Written by Don Byrd
A panel of the 9th Circuit Court of Appeals has ruled that the practice by the California’s Chino Valley Unified School District of opening board meetings with prayer violates the Establishment Clause of the U.S. Constitution and is therefore unconstitutional. Because the board includes a student representative who is present at every meeting, the court ruled, and because of “religious preaching” that takes place at some meetings, the Chino Valley practice does not rest within the historical tradition of permissible legislative prayer.
The court emphasized that the threats to the Establishment Clause are heightened where, like here, school children – who are vulnerable to potential coercion – are often involved in the meetings.
Here is an excerpt from the opinion:
The Board’s meetings are not solely a venue for policymaking, they are also a site of academic and extracurricular activity and an adjudicative forum for student discipline. Consequently, many members of the audience— and active participants in the meetings—are children and adolescents whose attendance is not truly voluntary and whose relationship with the Board is unequal. Unlike a session of Congress or a state legislature, or a meeting of a town board, the Chino Valley Board meetings function as extensions of the educational experience of the district’s public schools. The presence of large numbers of children and adolescents, in a setting under the control of public school authorities, is inconsonant with the legislative-prayer tradition.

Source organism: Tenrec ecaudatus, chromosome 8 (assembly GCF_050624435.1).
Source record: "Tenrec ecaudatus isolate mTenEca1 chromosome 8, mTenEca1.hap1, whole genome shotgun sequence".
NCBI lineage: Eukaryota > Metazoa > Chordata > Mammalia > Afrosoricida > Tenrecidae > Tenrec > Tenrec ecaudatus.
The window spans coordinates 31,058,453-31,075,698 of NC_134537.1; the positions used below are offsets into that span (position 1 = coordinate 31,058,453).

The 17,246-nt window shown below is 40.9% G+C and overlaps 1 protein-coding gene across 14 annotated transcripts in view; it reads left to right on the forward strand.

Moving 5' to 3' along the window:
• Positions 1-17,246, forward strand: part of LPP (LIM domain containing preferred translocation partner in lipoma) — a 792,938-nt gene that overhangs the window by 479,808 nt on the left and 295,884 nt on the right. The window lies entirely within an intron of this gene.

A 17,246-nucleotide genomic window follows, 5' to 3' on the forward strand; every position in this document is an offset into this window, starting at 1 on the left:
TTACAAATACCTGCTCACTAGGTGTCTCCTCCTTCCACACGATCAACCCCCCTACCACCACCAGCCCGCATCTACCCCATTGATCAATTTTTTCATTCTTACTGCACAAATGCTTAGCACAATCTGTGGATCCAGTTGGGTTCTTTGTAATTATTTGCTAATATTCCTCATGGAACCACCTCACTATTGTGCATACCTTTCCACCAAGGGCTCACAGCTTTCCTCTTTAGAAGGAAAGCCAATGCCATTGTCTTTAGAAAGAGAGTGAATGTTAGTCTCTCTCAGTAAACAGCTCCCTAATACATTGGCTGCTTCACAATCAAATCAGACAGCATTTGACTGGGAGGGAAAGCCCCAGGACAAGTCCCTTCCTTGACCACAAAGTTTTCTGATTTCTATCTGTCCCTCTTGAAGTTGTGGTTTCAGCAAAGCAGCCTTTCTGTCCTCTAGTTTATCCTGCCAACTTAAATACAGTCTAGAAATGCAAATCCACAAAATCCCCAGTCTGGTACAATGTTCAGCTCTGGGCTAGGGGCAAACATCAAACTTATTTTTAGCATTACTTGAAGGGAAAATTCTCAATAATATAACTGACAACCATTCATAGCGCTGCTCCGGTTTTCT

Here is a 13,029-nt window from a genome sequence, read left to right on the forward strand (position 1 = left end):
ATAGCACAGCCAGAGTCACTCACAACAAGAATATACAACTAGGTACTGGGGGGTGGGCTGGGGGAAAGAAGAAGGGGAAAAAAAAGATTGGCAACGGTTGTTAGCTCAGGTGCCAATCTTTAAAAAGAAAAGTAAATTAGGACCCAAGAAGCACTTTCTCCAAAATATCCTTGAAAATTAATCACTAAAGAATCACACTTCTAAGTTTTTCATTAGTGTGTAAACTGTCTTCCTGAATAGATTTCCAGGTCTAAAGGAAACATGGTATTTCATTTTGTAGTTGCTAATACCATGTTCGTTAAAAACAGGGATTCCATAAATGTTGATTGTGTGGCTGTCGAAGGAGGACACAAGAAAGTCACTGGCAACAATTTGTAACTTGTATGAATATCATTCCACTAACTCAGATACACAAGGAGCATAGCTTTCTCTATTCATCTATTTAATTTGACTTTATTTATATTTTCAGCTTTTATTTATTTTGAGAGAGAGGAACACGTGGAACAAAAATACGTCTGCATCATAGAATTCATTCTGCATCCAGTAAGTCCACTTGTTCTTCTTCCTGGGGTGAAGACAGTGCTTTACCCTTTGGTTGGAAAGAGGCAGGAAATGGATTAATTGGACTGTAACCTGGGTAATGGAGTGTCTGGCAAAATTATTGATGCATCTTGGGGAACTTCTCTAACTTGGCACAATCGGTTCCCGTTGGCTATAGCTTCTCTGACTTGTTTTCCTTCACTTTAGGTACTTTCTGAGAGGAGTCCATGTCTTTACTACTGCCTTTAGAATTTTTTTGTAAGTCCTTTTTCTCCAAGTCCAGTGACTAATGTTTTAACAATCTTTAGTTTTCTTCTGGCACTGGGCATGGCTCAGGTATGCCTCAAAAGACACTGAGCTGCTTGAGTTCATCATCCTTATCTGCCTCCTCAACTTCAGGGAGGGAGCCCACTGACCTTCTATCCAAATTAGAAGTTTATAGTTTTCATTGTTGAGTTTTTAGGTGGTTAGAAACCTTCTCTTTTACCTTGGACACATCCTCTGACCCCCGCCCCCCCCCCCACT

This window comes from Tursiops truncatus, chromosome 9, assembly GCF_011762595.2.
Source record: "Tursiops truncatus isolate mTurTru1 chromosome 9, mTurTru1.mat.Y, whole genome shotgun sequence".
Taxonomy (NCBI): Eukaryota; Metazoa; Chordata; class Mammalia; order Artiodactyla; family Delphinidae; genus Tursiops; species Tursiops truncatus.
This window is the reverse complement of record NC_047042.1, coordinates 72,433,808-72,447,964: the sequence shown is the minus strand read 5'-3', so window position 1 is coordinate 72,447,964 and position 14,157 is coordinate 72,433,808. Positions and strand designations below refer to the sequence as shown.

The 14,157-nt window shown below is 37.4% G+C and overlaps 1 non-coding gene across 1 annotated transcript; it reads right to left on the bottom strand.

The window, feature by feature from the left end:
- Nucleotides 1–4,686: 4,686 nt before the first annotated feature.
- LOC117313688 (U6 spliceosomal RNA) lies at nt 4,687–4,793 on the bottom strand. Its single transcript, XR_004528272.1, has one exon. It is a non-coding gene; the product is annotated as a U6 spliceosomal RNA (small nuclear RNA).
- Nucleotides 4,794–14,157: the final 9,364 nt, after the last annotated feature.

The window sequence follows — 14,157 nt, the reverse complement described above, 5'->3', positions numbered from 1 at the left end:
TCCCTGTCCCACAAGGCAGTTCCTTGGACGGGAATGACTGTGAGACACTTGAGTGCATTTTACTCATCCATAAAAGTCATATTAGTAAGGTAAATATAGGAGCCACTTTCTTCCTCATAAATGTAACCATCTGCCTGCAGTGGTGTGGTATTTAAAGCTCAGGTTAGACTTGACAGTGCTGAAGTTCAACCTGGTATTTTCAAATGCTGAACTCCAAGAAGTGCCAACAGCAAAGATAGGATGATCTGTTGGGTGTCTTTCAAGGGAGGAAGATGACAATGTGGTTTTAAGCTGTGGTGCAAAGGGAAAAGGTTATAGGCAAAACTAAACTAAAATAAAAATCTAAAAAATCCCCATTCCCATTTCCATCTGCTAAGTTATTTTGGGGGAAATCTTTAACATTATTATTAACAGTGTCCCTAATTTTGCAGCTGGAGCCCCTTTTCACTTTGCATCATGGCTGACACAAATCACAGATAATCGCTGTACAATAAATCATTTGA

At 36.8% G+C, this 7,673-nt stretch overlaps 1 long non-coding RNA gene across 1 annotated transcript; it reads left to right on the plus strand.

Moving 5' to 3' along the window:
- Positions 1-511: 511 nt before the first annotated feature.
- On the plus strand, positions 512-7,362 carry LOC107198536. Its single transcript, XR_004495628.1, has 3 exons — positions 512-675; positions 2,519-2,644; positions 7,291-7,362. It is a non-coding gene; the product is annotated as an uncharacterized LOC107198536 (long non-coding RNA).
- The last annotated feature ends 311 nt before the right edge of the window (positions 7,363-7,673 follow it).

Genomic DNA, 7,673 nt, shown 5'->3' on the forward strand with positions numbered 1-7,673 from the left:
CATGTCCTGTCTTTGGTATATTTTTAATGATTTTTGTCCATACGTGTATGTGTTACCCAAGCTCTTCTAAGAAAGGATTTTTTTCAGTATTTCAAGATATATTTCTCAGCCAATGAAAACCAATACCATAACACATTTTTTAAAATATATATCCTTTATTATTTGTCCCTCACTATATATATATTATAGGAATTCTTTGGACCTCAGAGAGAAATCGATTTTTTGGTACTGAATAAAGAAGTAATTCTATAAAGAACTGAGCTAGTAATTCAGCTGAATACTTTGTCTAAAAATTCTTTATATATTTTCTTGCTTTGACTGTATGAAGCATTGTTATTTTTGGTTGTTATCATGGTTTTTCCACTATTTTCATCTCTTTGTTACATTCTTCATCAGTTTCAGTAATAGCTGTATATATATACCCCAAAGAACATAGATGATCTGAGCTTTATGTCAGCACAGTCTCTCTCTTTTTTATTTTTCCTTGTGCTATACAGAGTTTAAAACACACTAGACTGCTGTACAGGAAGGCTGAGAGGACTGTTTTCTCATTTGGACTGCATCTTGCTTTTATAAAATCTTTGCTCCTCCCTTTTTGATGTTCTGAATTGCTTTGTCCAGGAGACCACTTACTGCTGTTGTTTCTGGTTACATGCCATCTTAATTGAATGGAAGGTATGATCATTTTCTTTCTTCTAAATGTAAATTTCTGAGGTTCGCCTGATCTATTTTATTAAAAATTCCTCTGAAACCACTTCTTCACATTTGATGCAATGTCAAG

[L]egislators and constituents hold equal status as adult members of the political community, which means that in the ordinary course of events constituents may feel free to exit or voice dissent in response to a prayer at a legislative session. Minors in the school district essentially lack those options. For student attendees, then, the schoolboard meetings in which the prayer occurs, and the relationship between students and the Board, lack the democratic hallmarks present in legislative sessions and in constituents’ relationship with the legislature.
Because the challenges of a school-related setting are so different from those in a legislature, the court found the legislative prayer line of cases inapplicable. Instead, the court applied the three-prong Lemon test and found the lack of a secular purpose to the practice of opening board meetings with prayer.
The 5th Circuit last year upheld a school board’s practice of opening prayers, and found that the legislative prayer analysis is appropriate even for school board meetings. In this case, however, the 9th Circuit pointed to the fact that a student representative sits on the board, unlike in the 5th Circuit case.